Fireworks: How you can help your dog

Fireworks: How you can help your dog

It's that time of year again...
It starts to go downhill with Halloween but Fireworks night - or should we say week - is the absolute worst.

According to the RSPCA, about 50% of dogs are scared of fireworks, so in the UK that's 6 million, which is a lot of scared dogs. Sadly the truth is we can't control people letting off fireworks so we have to focus on the things we can control. Although there are no instant and quick fixes for a very frightened dog, little things make big differences and will help you get through the night. We answer your most common fears and questions below which we hope will give you some ideas to get through Bonfire night this year.

Is it ever too late to acclimatise my dog to the noise of fireworks? 
It's never too late to teach an old dog new tricks but any desensitisation training you wish to try needs to start at least six weeks before fireworks season. Using YouTube videos of fireworks, start with a short session at low volume, with a distracting treat/toy to chew on or play with. Build up the length and volume over time, but be prepared to back track if your dog becomes frightened and negatively aware. This training takes patience, commitment and time, and may need to be repeated every year, but will make a difference if persevered.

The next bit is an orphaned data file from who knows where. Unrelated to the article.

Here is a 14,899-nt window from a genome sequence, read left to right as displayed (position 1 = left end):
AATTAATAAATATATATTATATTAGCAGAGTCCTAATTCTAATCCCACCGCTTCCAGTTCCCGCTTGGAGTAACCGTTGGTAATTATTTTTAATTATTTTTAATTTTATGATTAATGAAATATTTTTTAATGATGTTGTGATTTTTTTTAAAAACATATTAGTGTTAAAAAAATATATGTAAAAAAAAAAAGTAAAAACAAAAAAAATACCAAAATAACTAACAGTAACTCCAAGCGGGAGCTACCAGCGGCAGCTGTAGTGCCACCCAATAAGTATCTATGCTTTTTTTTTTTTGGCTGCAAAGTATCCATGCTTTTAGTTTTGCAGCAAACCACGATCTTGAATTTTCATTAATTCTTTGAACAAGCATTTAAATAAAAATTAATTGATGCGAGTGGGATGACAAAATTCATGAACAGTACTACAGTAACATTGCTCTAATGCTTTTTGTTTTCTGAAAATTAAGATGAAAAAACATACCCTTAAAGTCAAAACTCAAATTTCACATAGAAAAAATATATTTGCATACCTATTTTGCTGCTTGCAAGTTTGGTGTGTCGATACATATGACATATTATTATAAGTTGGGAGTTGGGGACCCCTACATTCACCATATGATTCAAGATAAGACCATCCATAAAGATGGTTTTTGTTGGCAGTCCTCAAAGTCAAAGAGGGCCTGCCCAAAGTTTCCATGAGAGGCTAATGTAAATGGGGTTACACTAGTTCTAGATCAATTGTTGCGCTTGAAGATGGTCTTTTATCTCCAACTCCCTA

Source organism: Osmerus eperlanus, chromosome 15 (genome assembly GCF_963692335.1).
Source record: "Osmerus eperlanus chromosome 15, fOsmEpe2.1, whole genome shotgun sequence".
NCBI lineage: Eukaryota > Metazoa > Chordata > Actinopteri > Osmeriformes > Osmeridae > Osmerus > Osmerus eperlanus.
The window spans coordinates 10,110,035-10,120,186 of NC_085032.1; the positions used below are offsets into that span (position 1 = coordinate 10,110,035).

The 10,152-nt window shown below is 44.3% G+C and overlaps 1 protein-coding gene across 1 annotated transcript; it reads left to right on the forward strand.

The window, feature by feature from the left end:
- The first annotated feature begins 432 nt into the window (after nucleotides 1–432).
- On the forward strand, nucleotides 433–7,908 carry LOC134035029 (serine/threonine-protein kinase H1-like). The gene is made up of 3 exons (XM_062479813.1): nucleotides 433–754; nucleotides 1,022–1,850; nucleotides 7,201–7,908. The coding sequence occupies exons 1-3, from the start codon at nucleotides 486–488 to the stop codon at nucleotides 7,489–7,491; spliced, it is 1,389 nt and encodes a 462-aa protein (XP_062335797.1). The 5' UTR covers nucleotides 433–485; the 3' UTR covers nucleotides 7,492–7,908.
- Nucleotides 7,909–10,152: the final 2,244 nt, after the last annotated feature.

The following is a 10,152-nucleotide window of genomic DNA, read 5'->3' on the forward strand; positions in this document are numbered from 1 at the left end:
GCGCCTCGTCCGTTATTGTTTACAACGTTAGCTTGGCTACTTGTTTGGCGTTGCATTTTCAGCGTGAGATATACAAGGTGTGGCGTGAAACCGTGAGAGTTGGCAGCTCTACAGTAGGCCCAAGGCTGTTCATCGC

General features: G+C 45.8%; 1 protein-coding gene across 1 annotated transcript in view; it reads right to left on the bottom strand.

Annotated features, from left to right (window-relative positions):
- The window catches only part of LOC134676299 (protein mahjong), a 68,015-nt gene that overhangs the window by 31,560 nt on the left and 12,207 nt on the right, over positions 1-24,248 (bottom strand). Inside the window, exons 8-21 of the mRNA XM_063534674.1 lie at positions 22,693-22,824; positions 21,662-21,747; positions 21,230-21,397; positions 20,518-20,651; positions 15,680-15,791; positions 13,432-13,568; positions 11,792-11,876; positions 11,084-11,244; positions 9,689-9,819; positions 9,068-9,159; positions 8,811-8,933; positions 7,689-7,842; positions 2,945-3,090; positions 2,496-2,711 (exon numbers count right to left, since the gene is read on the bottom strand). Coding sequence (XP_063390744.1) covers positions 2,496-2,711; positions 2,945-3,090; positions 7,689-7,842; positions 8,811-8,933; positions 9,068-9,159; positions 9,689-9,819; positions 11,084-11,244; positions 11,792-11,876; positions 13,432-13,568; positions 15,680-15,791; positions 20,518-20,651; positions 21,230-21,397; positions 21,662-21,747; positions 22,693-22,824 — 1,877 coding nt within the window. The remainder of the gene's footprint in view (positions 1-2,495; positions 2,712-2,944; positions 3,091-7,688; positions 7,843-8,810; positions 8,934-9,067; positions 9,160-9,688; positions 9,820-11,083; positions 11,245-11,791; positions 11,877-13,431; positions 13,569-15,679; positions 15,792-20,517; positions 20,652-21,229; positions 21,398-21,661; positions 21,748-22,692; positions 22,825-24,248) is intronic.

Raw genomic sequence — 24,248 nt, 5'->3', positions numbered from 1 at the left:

Does distraction work?
Up to a point! Employing several methods of distraction at the same time can have a useful cumulative effect, which together can ease your dog's stress to a more manageable level. Windows will be closed in November, but also close curtains too. It will help to deaden the sound and sudden flashes of light are also scary. It sounds obvious, but close the curtains everywhere in your home so that there is a barrier to seeing outside. Play music or watch TV a bit more loudly than normal, and get it going well before the fireworks start. Classic FM have a special programme of calming music for pets on bonfire night. Introducing a new long lasting chew or exciting new toy packed with treats is always a good distraction tactic. 

How can I make them feel more safe?
Your dog will read you and note your nerves. If you are a bit over fussy, they'll notice and wonder why. If you are your normal self, and keep calm, they'll be calmer. It might be hard to not react more to their distress but it's kinder and it will help them more. Wrap them in their Ruff and Tumble dog Drying Coat before the fireworks begin. Your walk will be earlier than normal anyway, so after that, pop on the Drying Coat and keep it on. Put the hood up and fasten over the ears as this will help to deaden the noise too. The coats work like swaddling babies and make them feel safe, secure and comfortable. We know that some customers can find the effect instant and very helpful. Consider making a special area where they can feel safe, like their crate or a comfy bed under a table with a blanket over it. If their favourite place is near you, even better. It sounds obvious but stay close to them and be there constantly to reassure them, because your presence will be a huge factor in calming them.

Other useful ideas which may help...
Pheromone diffusers and calming supplements are worth trying as they do work for some dogs and sometimes they help owners feel better that they are at least trying something! If you are very concerned, a visit to the vet will always reassure you that you are doing everything you can to help your pet, and having a professional opinion is always helpful and valuable.